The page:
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Blockchain: A Free Market Solution to Government Burden

by Timothy Howland / /


The path to reducing government regulatory burden has long been plagued with roadblocks and false bridges. In the name of security and oversight, government mandated solutions can be bogged down in paperwork, staffpower, and departmental obscurities that cause even the simplest task to become an onerous undertaking. However, newly viable public technologies show promise that reducing this burden, and excess budgetary waste, is within reach.

Regulatory burden comes as no surprise to most of us, as anyone who has filled out the wall of forms at their local DMV can attest to, but what is the solution? Government has made many attempts to reduce paperwork and regulatory strain through technology, but was not immune to implementation failures, and still has issues with basic services even today. The trials of modernizing traditional government tasks, such as being able to pay your taxes online or renewing a vehicle’s registration on the DMV website, has done little to reduce agency encumbrance. In some cases the result has been increased failure and cost. Embracing modern technology could not break the federal government of its worst habit; central control under singular faulty systems.

When digital data is stored in one primary location, it relies on the continued service and upkeep of that location to work properly. If the location is compromised, loses power, or needs an update, the system is offline to users. The maintenance of these in-house server centers is costly, and the rise of public cloud servers such as Amazon’s AWS or Microsoft’s Azure show that businesses are smartly choosing to rent digital space in multiple locations instead to save on costs, guarantee uptime, and a lower upkeep burden.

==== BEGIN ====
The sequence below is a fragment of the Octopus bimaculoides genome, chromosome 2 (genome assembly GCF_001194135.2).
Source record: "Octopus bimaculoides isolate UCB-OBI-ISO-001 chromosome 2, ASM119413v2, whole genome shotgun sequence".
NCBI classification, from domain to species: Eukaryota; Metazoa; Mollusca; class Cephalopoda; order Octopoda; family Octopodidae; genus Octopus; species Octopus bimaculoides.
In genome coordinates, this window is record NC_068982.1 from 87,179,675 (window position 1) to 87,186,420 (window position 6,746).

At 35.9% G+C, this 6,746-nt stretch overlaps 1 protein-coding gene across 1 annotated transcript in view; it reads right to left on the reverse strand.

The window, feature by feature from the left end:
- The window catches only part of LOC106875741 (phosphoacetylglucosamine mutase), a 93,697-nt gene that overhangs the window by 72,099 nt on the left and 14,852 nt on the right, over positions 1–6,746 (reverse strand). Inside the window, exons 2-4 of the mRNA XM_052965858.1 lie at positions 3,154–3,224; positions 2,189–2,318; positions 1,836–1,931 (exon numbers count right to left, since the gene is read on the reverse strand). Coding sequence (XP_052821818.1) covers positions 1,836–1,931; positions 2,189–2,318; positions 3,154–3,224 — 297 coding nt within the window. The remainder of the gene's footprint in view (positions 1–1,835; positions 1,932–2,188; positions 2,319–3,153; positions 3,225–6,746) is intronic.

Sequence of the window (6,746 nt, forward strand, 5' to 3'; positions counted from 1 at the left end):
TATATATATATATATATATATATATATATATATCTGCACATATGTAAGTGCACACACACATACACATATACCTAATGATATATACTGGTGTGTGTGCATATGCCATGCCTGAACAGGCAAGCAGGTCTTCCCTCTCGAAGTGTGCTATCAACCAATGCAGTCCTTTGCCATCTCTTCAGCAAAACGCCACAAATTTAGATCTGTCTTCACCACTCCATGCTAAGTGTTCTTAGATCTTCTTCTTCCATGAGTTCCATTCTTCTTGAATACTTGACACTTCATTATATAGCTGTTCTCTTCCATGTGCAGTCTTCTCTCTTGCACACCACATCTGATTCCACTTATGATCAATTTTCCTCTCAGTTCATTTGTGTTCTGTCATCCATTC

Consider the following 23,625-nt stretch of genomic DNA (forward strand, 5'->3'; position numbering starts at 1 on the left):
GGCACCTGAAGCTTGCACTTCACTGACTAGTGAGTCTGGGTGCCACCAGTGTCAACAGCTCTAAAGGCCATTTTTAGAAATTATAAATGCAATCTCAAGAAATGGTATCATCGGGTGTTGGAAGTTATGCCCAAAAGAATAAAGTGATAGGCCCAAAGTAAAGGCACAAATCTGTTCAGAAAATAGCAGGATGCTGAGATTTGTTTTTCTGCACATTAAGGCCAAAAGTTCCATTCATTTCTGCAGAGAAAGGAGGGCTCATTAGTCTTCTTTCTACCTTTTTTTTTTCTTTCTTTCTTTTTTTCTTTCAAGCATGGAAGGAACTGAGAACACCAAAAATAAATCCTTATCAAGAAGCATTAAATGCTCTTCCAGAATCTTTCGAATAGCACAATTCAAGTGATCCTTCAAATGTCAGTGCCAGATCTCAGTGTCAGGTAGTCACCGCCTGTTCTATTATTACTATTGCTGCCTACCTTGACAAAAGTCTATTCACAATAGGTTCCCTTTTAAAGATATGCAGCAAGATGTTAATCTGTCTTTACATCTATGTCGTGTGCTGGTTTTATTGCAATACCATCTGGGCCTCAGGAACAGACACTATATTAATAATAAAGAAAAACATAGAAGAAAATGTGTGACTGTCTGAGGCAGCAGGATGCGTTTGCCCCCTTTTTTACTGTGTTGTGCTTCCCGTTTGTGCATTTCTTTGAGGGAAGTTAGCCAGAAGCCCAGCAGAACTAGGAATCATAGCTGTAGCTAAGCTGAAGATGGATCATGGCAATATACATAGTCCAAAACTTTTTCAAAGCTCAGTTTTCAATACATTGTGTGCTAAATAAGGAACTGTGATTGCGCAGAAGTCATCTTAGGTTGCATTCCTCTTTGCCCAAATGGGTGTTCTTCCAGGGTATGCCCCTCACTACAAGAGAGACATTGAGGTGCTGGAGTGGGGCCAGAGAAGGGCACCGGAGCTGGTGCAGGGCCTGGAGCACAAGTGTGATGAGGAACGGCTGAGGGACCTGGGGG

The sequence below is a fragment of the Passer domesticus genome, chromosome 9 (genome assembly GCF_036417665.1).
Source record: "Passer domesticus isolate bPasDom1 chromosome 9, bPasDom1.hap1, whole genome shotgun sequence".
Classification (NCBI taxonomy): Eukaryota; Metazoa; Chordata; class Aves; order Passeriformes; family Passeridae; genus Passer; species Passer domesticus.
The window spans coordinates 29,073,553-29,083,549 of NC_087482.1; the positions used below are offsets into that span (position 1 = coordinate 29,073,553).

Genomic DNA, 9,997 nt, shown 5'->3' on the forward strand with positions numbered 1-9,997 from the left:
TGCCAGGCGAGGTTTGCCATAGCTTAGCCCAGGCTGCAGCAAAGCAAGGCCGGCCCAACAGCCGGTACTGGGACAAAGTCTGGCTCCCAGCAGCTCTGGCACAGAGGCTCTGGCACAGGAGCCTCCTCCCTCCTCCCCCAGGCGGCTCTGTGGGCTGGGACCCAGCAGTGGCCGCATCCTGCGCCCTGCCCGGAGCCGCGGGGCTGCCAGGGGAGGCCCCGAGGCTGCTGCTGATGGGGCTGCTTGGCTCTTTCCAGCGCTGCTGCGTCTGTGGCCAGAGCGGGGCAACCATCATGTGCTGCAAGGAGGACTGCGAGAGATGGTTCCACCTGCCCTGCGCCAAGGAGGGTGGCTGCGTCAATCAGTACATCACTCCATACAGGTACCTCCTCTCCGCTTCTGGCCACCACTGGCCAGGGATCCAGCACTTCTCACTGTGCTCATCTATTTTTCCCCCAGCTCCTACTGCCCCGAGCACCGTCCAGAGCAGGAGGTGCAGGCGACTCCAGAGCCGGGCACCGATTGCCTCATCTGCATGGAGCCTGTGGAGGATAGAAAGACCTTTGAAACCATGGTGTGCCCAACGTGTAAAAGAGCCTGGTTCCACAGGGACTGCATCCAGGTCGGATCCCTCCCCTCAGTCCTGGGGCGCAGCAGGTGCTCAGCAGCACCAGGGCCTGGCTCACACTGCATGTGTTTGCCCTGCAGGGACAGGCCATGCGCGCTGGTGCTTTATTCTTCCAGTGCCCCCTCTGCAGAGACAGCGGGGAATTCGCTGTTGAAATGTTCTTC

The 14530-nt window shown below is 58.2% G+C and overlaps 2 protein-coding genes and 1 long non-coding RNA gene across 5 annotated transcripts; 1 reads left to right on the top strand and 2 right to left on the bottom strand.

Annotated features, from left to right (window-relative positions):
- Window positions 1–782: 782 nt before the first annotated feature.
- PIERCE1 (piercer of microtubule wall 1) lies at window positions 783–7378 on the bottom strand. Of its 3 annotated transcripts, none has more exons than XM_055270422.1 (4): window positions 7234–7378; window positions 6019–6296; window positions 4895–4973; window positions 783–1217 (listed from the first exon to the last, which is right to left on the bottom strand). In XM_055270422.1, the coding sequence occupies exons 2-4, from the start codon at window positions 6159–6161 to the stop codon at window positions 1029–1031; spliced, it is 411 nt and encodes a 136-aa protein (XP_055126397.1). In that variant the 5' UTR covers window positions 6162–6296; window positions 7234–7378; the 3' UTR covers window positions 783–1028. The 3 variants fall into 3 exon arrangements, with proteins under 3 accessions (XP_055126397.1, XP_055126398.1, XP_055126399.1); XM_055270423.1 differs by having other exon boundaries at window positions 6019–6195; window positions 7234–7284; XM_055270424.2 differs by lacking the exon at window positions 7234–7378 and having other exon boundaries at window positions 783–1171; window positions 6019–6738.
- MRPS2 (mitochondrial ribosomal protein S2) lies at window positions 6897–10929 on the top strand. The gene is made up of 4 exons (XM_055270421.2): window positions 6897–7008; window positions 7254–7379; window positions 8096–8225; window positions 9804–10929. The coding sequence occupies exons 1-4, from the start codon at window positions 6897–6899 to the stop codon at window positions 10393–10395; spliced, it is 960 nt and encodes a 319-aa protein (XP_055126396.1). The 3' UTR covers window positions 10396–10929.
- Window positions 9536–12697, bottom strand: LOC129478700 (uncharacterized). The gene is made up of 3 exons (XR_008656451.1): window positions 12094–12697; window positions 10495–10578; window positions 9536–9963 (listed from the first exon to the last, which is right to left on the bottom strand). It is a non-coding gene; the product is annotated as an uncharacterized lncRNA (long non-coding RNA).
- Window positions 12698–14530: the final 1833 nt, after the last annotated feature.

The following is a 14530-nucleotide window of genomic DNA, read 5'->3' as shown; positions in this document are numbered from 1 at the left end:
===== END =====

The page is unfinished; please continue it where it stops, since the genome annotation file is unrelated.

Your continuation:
However, the federal government has been slow to adapt to cloud technology, choosing instead to run government services on expensive servers paid for by taxpayers. Though this ensures sensitive data is only housed on government property, it leaves government simply incapable of keeping its technology up to the par of modern business. For the taxpayer this means high costs, slower processing times, and less secure data. In cases of tax fraud or a missing document, it also leaves the taxpayer in a “my word versus yours” with the federal government, an often daunting and uphill battle.

Solution: The Distributed Model

So how do we address these issues without disrupting the system financially and adding burdensome overhaul? The answer is the Blockchain.

Unlike the current server model employed by the government, the Blockchain is a distributed model. In its simplest form, the Blockchain is like a globally shared spreadsheet from millions of public locations. Each of these locations constantly talks to each other to ensure that each location is up to date. It is immutable and incorruptible by design and can hold any piece of important digital information. Think of it like a shared google spreadsheet where only one person can edit, but millions of people are tracking changes and keeping an updated copy. In short, it is a public notary with millions of approvals per transaction.

You may have heard about the Blockchain by way of its largest social commodity; Bitcoin. Bitcoin is the digital currency that has both reimagined global economies and frustrated authorities. While the two technologies are heavily intertwined, it is important to note the differences. While Bitcoin is an anonymous digital currency, the Blockchain is the system on which Bitcoin is built for success.